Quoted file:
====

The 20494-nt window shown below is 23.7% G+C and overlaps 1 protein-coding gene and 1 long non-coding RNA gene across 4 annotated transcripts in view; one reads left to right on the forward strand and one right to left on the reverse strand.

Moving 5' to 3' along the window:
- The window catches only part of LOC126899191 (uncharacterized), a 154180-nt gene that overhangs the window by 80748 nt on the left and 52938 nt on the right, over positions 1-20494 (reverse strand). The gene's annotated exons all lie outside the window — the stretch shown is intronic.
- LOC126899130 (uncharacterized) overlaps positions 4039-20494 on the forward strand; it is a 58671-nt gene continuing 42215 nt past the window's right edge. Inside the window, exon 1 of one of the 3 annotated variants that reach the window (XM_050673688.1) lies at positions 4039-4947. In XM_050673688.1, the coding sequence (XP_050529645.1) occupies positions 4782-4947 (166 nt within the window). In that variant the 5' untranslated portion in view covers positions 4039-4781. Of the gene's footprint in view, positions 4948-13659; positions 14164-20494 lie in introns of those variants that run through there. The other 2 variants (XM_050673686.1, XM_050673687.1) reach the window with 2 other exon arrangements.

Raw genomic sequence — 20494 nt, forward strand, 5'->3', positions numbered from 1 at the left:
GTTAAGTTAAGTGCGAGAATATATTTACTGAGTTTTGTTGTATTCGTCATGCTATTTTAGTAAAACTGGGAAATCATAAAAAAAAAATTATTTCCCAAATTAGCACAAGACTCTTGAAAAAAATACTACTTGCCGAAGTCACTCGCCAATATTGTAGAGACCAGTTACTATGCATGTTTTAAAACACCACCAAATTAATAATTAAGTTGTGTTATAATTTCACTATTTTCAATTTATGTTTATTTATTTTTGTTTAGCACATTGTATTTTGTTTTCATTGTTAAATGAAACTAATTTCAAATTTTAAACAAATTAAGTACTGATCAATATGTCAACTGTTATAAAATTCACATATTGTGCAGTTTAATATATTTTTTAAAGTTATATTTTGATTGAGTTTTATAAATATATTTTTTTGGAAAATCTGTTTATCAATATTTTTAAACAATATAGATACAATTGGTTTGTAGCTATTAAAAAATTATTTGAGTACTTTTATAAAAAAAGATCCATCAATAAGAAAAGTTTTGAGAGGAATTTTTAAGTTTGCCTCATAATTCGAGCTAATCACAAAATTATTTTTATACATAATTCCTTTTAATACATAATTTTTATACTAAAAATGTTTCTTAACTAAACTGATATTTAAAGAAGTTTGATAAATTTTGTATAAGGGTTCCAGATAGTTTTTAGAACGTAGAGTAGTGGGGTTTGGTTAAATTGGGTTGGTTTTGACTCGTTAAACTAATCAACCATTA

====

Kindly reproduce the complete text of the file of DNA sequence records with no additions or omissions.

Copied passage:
The 20494-nt window shown below is 23.7% G+C and overlaps 1 protein-coding gene and 1 long non-coding RNA gene across 4 annotated transcripts in view; one reads left to right on the forward strand and one right to left on the reverse strand.

Moving 5' to 3' along the window:
- The window catches only part of LOC126899191 (uncharacterized), a 154180-nt gene that overhangs the window by 80748 nt on the left and 52938 nt on the right, over positions 1-20494 (reverse strand). The gene's annotated exons all lie outside the window — the stretch shown is intronic.
- LOC126899130 (uncharacterized) overlaps positions 4039-20494 on the forward strand; it is a 58671-nt gene continuing 42215 nt past the window's right edge. Inside the window, exon 1 of one of the 3 annotated variants that reach the window (XM_050673688.1) lies at positions 4039-4947. In XM_050673688.1, the coding sequence (XP_050529645.1) occupies positions 4782-4947 (166 nt within the window). In that variant the 5' untranslated portion in view covers positions 4039-4781. Of the gene's footprint in view, positions 4948-13659; positions 14164-20494 lie in introns of those variants that run through there. The other 2 variants (XM_050673686.1, XM_050673687.1) reach the window with 2 other exon arrangements.

Raw genomic sequence — 20494 nt, forward strand, 5'->3', positions numbered from 1 at the left:
GTTAAGTTAAGTGCGAGAATATATTTACTGAGTTTTGTTGTATTCGTCATGCTATTTTAGTAAAACTGGGAAATCATAAAAAAAAAATTATTTCCCAAATTAGCACAAGACTCTTGAAAAAAATACTACTTGCCGAAGTCACTCGCCAATATTGTAGAGACCAGTTACTATGCATGTTTTAAAACACCACCAAATTAATAATTAAGTTGTGTTATAATTTCACTATTTTCAATTTATGTTTATTTATTTTTGTTTAGCACATTGTATTTTGTTTTCATTGTTAAATGAAACTAATTTCAAATTTTAAACAAATTAAGTACTGATCAATATGTCAACTGTTATAAAATTCACATATTGTGCAGTTTAATATATTTTTTAAAGTTATATTTTGATTGAGTTTTATAAATATATTTTTTTGGAAAATCTGTTTATCAATATTTTTAAACAATATAGATACAATTGGTTTGTAGCTATTAAAAAATTATTTGAGTACTTTTATAAAAAAAGATCCATCAATAAGAAAAGTTTTGAGAGGAATTTTTAAGTTTGCCTCATAATTCGAGCTAATCACAAAATTATTTTTATACATAATTCCTTTTAATACATAATTTTTATACTAAAAATGTTTCTTAACTAAACTGATATTTAAAGAAGTTTGATAAATTTTGTATAAGGGTTCCAGATAGTTTTTAGAACGTAGAGTAGTGGGGTTTGGTTAAATTGGGTTGGTTTTGACTCGTTAAACTAATCAACCATTA